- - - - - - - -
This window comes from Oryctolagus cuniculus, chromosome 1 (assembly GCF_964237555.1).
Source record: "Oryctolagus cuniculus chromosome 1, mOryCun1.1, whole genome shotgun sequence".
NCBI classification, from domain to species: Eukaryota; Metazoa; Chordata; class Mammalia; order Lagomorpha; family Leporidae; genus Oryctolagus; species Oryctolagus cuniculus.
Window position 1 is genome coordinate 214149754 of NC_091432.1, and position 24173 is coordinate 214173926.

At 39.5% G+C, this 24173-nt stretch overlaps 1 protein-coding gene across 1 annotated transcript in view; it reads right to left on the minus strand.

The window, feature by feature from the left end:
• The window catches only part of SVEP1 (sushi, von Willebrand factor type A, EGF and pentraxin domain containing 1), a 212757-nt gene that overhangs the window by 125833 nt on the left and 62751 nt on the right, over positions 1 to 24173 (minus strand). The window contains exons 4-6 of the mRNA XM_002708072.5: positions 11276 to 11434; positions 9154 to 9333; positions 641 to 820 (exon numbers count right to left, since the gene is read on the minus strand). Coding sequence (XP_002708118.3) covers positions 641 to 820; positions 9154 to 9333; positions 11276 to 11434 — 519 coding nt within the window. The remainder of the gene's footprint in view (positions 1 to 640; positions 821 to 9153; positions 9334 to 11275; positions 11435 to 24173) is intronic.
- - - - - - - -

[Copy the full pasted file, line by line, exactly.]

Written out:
This window comes from Oryctolagus cuniculus, chromosome 1 (assembly GCF_964237555.1).
Source record: "Oryctolagus cuniculus chromosome 1, mOryCun1.1, whole genome shotgun sequence".
NCBI classification, from domain to species: Eukaryota; Metazoa; Chordata; class Mammalia; order Lagomorpha; family Leporidae; genus Oryctolagus; species Oryctolagus cuniculus.
Window position 1 is genome coordinate 214149754 of NC_091432.1, and position 24173 is coordinate 214173926.

At 39.5% G+C, this 24173-nt stretch overlaps 1 protein-coding gene across 1 annotated transcript in view; it reads right to left on the minus strand.

The window, feature by feature from the left end:
• The window catches only part of SVEP1 (sushi, von Willebrand factor type A, EGF and pentraxin domain containing 1), a 212757-nt gene that overhangs the window by 125833 nt on the left and 62751 nt on the right, over positions 1 to 24173 (minus strand). The window contains exons 4-6 of the mRNA XM_002708072.5: positions 11276 to 11434; positions 9154 to 9333; positions 641 to 820 (exon numbers count right to left, since the gene is read on the minus strand). Coding sequence (XP_002708118.3) covers positions 641 to 820; positions 9154 to 9333; positions 11276 to 11434 — 519 coding nt within the window. The remainder of the gene's footprint in view (positions 1 to 640; positions 821 to 9153; positions 9334 to 11275; positions 11435 to 24173) is intronic.